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The Euclidean Division

Proposition 6.2.18   Given $ a$, $ b \in \mathbb{N}$ there exists a unique pair of integers $ (q,r) \in \mathbb{N}^2$ such that $ a = q b + r$ and $ 0 \leq r < b$.

The number $ q$ is called the quotient and the number $ r$ is called the remainder in the division of $ a$ by $ b$.

Proof. Take $ q$ the largest possible such that $ q b \leq a$ and put $ r = a - q b$. Then $ 0 \leq r < b$ since $ a - qb \geq 0$ but $ (q+1) b \ge a$. Now suppose that $ a = q_1 b + r$ with $ q_1$, $ r_1 \in \mathbb{N}$ and $ 0 \leq r_1 < b$. Then $ 0 = (q - q_1) b + (r - r_1)$ and $ b \mid r - r_1$. But $ -b < r - r_1 < b$ so that $ r = r_1$ and hence $ q = q_1$. $ \qedsymbol$

It is clear that $ b \mid a$ if, and only if, $ r = 0$ in the above.

Definition 6.2.19   Given $ a$, $ b \in \mathbb{N}$ then $ d \in \mathbb{N}$ is the greatest common divisor of $ a$ and $ b$ if:
  1. $ d \mid a$ and $ d \mid b$,
  2. if $ d' \mid a$ and $ d' \mid b$ then $ d' \mid d$ ( $ d' \in \mathbb{N}$).

The greatest common divisor (henceforth gcd) of $ a$ and $ b$ is written $ (a,b)$ or $ \gcd (a,b)$. The gcd is obviously unique: if $ c$ and $ c'$ are both gcd's then they both divide each other and are therefore equal.

Theorem 6.2.20 (Existence of the gcd)   For $ a$, $ b \in \mathbb{N}$ $ \gcd (a,b)$ exists. Moreover there exist integers $ x$ and $ y$ such that $ (a,b) = a x + b y$.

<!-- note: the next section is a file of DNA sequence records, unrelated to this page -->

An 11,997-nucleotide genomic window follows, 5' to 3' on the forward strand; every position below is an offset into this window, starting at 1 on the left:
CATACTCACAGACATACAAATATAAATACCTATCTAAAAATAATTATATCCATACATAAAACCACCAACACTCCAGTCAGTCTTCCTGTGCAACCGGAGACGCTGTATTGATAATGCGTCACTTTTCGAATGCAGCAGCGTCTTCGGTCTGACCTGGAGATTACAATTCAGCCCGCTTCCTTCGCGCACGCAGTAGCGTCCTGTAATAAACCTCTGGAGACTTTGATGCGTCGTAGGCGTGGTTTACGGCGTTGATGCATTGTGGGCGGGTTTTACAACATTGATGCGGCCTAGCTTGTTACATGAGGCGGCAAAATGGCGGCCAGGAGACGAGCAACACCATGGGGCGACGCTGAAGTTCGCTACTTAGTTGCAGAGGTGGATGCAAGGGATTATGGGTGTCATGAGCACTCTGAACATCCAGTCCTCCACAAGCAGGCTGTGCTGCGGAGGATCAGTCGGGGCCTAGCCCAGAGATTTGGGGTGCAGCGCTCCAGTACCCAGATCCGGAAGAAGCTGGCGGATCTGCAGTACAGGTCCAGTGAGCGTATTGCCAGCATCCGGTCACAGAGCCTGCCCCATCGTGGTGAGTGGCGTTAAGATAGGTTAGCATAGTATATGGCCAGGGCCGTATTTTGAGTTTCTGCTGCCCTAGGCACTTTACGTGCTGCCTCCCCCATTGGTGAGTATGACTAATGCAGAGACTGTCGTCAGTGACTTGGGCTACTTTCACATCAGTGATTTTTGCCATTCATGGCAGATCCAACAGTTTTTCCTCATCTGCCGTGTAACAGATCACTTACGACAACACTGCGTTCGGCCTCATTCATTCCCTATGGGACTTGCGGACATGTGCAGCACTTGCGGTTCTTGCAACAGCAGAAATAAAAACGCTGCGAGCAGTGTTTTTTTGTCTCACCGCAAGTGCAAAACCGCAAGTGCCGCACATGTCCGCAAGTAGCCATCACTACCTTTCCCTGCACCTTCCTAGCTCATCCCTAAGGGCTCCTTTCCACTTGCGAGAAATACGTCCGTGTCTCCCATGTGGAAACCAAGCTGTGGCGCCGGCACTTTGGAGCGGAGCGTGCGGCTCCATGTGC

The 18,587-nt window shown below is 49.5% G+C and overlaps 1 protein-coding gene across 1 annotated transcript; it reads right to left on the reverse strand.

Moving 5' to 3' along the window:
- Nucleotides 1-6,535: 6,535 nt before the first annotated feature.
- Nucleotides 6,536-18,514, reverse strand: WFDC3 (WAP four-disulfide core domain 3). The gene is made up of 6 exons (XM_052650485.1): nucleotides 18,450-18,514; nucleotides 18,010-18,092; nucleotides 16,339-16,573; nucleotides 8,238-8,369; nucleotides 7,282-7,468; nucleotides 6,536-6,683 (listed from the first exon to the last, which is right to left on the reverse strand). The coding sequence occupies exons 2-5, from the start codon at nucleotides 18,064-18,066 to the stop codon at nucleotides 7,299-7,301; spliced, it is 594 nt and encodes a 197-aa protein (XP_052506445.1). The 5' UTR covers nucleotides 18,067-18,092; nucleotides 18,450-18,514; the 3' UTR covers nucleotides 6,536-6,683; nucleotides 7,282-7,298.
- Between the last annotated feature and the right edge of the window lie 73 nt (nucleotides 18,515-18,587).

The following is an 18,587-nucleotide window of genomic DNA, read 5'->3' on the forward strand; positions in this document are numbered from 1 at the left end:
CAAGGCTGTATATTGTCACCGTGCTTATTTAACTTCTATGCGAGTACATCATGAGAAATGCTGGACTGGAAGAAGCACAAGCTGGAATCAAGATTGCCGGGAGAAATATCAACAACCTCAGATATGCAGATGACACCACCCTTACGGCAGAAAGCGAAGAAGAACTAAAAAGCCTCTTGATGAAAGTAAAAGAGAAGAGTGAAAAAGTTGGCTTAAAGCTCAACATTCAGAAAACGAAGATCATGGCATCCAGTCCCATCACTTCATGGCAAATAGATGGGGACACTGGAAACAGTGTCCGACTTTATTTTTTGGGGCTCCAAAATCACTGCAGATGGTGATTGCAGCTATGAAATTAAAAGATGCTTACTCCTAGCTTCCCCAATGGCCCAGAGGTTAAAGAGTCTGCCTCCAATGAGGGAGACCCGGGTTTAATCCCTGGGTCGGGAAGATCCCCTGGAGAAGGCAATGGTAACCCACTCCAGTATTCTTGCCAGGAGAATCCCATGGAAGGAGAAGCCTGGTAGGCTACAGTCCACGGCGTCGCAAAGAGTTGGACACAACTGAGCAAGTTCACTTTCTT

Proof. Consider the set $ I = \{ a x + b y : x,y \in \mathbb{Z}\wedge
a x + b y > 0 \}$. Then $ I \neq \emptyset$ so let $ d$ be the least member of $ I$. Now $ \exists x_0, y_0$ such that $ d = a x_0 + b y_0$, so that if $ d' \mid a$ and $ d' \mid b$ then $ d' \mid d$. Now write $ a = q d + r$ with $ q$, $ r \in \mathbb{N}_0$, $ 0 \le r < d$. We have $ r = a - qd = a ( 1 - q x_0) + b( -q y_0)$. So $ r = 0$, as otherwise $ r \in I$: contrary to $ d$ minimal. Similiarly, $ d \mid b$ and thus $ d$ is the gcd of $ a$ and $ b$. $ \qedsymbol$

Lemma 6.2.21   If $ a$, $ b \in \mathbb{N}$ and $ a = q b + r$ with $ q$, $ r \in \mathbb{N}_0$ and $ 0 \le r < b$ then $ (a,b) = (b,r)$.

Proof. If $ c \mid a$ and $ c \mid b$ then $ c \mid r$ and thus $ c \mid (b,r)$. In particular, $ (a,b) \mid (b,r)$. Now note that if $ c \mid b$ and $ c \mid r$ then $ c \mid a$ and thus $ c \mid (a,b)$. Therefore $ (b,r) \mid (a,b)$ and hence $ (b,r) = (a,b)$. $ \qedsymbol$


next up previous contents
Next: The Euclidean algorithm Up: The integers Previous: Division   Contents
root 2002-06-10